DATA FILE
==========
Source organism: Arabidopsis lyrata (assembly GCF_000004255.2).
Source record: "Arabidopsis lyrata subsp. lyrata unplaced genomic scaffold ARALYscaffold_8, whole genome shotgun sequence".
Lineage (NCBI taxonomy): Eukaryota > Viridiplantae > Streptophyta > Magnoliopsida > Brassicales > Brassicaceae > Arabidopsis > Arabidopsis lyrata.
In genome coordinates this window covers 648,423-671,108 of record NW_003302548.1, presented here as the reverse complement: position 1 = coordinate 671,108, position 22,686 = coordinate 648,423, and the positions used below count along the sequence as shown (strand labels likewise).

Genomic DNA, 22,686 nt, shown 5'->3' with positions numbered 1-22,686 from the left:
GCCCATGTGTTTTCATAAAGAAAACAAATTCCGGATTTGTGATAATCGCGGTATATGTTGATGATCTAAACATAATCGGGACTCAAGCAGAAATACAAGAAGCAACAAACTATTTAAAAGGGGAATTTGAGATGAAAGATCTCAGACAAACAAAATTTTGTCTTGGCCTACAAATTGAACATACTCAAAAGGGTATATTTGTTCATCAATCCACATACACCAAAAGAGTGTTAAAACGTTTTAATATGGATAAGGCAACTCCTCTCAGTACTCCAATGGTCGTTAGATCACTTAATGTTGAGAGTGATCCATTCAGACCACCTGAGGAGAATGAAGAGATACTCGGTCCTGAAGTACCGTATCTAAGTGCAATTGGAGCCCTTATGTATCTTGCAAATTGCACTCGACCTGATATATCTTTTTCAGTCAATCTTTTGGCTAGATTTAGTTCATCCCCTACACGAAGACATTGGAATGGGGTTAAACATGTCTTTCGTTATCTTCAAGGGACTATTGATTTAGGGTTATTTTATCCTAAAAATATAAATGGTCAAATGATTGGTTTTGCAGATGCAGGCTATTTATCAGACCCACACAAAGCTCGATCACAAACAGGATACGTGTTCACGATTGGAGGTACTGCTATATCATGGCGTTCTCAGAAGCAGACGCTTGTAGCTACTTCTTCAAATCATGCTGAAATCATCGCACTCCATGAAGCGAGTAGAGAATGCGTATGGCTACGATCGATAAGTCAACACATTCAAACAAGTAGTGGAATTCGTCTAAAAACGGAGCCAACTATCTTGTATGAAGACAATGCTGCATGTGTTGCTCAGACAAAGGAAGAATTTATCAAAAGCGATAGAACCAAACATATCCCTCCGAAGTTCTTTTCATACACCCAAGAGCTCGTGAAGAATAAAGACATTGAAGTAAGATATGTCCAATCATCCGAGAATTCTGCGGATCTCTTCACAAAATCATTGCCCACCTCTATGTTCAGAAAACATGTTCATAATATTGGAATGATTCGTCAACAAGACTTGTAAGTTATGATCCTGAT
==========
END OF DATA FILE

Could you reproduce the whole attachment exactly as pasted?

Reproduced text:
Source organism: Arabidopsis lyrata (assembly GCF_000004255.2).
Source record: "Arabidopsis lyrata subsp. lyrata unplaced genomic scaffold ARALYscaffold_8, whole genome shotgun sequence".
Lineage (NCBI taxonomy): Eukaryota > Viridiplantae > Streptophyta > Magnoliopsida > Brassicales > Brassicaceae > Arabidopsis > Arabidopsis lyrata.
In genome coordinates this window covers 648,423-671,108 of record NW_003302548.1, presented here as the reverse complement: position 1 = coordinate 671,108, position 22,686 = coordinate 648,423, and the positions used below count along the sequence as shown (strand labels likewise).

Genomic DNA, 22,686 nt, shown 5'->3' with positions numbered 1-22,686 from the left:
GCCCATGTGTTTTCATAAAGAAAACAAATTCCGGATTTGTGATAATCGCGGTATATGTTGATGATCTAAACATAATCGGGACTCAAGCAGAAATACAAGAAGCAACAAACTATTTAAAAGGGGAATTTGAGATGAAAGATCTCAGACAAACAAAATTTTGTCTTGGCCTACAAATTGAACATACTCAAAAGGGTATATTTGTTCATCAATCCACATACACCAAAAGAGTGTTAAAACGTTTTAATATGGATAAGGCAACTCCTCTCAGTACTCCAATGGTCGTTAGATCACTTAATGTTGAGAGTGATCCATTCAGACCACCTGAGGAGAATGAAGAGATACTCGGTCCTGAAGTACCGTATCTAAGTGCAATTGGAGCCCTTATGTATCTTGCAAATTGCACTCGACCTGATATATCTTTTTCAGTCAATCTTTTGGCTAGATTTAGTTCATCCCCTACACGAAGACATTGGAATGGGGTTAAACATGTCTTTCGTTATCTTCAAGGGACTATTGATTTAGGGTTATTTTATCCTAAAAATATAAATGGTCAAATGATTGGTTTTGCAGATGCAGGCTATTTATCAGACCCACACAAAGCTCGATCACAAACAGGATACGTGTTCACGATTGGAGGTACTGCTATATCATGGCGTTCTCAGAAGCAGACGCTTGTAGCTACTTCTTCAAATCATGCTGAAATCATCGCACTCCATGAAGCGAGTAGAGAATGCGTATGGCTACGATCGATAAGTCAACACATTCAAACAAGTAGTGGAATTCGTCTAAAAACGGAGCCAACTATCTTGTATGAAGACAATGCTGCATGTGTTGCTCAGACAAAGGAAGAATTTATCAAAAGCGATAGAACCAAACATATCCCTCCGAAGTTCTTTTCATACACCCAAGAGCTCGTGAAGAATAAAGACATTGAAGTAAGATATGTCCAATCATCCGAGAATTCTGCGGATCTCTTCACAAAATCATTGCCCACCTCTATGTTCAGAAAACATGTTCATAATATTGGAATGATTCGTCAACAAGACTTGTAAGTTATGATCCTGAT